Swiss dairy's uncertain future

Small milk producers have diversified into activities like tourism and restaurants to tide over the situation.

Swiss dairy farmers are literally facing an uncertain future and fear that free trade agreement on cheese between Switzerland and the European Union will adversely affect them. They know that they have to be innovative to tide over the crisis. Farmers are already facing the heat of globalisation and the number of farmers depending on dairy farming is seeing a decline.

According to Daniel Koller, representative of the Federation of Swiss Milk, the number of milk producers has declined in the recent years. The number of milk producers slumped to around 23,000 in 2013 from 25,223 in 2011, over 10 per cent drop. This is a matter of concern. The decline has continued. He is of the opinion that big and marginal milk producers are more prone to the effects of globalisation than small milk producers.

Small milk producers have already diversified into other activities to tide over the situation. Some are running restaurants and many have taken up tourism activities. But the big milk producers are not yet prepared for the possible impact of the globalisation on the industry. Unable to tackle the growing concerns and problems, many are opting out of the dairy farming as an easy way out, he added.

The Organisation of Economic Cooperation and Development (OECD) has clearly stated that the proposed free trade agreement between the United States and European Union will have a major impact on Swiss agriculture. Producers may lose agriculture revenue as local producers have to compete with EU producers in the open market.

It is estimated the Switzerland would lose up to 1 billion Swiss franc out of 10 billion Swiss franc agriculture revenue. However, consumers would benefit from the lower prices of products. Even the government will have less revenue. So, the milk producers have to prepare themselves to face the forthcoming challenges.

Adversity brings sometimes best out of a person. Some cheese traders have started aggressively branding and marketing their products in a bid to prevent customers from moving towards imported products.

As per the figures of the Federation of Swiss Milk, dairy farming accounts for one third of the earnings. Some 25 per cent of milk produced is processed and exported, mainly in the form of cheese. Till 2007, milk producers in the Alp country were in safe zone and were not exposed to globalisation in a big way. But the situation changed after cheese trade between Switzerland and European Union and this paved way for more imports of cheese in the market.

Since then, milk producers in general and cheese producers in particular are under pressure. They are leaving no stone unturned to retain popularity and reputation of the Swiss-made cheese in the local market. Varieties of cheeses are produced in the country. Interestingly, there is no tax on import or export of cheese.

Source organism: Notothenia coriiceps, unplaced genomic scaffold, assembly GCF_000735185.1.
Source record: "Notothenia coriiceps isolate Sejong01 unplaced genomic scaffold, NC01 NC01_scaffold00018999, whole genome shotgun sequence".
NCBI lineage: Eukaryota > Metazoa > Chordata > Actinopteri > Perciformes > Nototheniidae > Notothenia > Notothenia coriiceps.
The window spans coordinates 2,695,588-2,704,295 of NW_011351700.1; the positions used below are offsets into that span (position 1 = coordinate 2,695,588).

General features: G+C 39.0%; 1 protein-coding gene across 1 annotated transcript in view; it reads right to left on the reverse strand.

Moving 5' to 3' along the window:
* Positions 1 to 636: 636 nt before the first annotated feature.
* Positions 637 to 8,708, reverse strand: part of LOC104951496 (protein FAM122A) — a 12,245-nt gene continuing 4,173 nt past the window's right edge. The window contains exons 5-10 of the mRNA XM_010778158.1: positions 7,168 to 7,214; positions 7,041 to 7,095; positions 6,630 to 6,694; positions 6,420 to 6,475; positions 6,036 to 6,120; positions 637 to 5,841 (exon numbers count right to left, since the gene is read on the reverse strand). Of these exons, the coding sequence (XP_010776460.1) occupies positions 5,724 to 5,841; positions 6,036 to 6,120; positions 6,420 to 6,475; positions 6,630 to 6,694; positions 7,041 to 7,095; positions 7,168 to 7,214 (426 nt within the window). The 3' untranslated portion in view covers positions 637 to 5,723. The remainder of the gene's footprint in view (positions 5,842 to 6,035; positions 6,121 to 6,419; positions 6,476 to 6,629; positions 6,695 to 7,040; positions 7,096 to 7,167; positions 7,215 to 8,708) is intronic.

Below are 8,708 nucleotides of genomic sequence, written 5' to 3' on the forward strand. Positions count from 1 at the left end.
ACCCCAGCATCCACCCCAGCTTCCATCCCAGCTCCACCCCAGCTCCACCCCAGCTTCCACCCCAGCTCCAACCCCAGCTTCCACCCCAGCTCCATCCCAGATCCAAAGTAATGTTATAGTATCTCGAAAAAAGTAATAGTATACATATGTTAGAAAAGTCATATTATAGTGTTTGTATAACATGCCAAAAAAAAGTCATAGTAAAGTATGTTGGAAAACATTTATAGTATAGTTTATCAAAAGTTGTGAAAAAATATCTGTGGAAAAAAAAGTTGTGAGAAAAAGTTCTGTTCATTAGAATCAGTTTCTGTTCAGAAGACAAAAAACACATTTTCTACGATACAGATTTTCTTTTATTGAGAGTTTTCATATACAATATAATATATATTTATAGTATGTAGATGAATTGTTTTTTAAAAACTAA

Disconcerting factor

Import of cheese is mainly from Italy, France and Germany. The disconcerting factor for Swiss farmers is the gap between import and export is steadily decreasing. In 2013, 53,845 tonnes cheese was imported and 68,255 tonnes cheese was exported. Now, the difference is declining regularly.

The situation has turned worse this year because of slight difference in currency rate between Swiss franc and Euro. MP Jacques Bourgeois, who is also the director of Swiss Farmers’ Union, feels cheese producers should use the ambitious Swissness law as a weapon to counter the foreign-made cheese. The law was voted in June 2013 after a long debate.

It is likely to come into force in 2017. Under the law, local manufacturers can print a label containing Swiss flag on the products only if 80 per cent materials used to prepare them are from Switzerland and the percentage of materials for milk products is 100, he added.
Alp-cheese stands out from the rest of the cheese produced in Swiss for its quality and the process. It is more of family farming in Alps. Joseph-Marie Dubosson, fondly called ‘Jojo’, makes 84 cheeses of three varieties everyday at Val d’llliez region with his wife, son and with a worker from Poland helping him.

Jojo produces 1,700 litre milk per day from 75 cows of three breeds. In order to produce five kg cheese, he needs 50 litre of milk. The family needs nearly two months to produce raclette cheese.

Two Tomme and 70 serac cheeses are being produced per day. He said Val d’Illiez producers are striving to create a brand for the local cheese not only to face the competition from foreign cheeses but also for a better sale of their products in the local market.

They want “Raclette AOP” (Appellation d’origine protégée” in French) Protected designation origin. So, they have approached the court seeking permission for this. But he takes to tourism activities during winter to supplement his income. The condition of most of the dairy farmers, who enjoyed protection and good life, is no better now.

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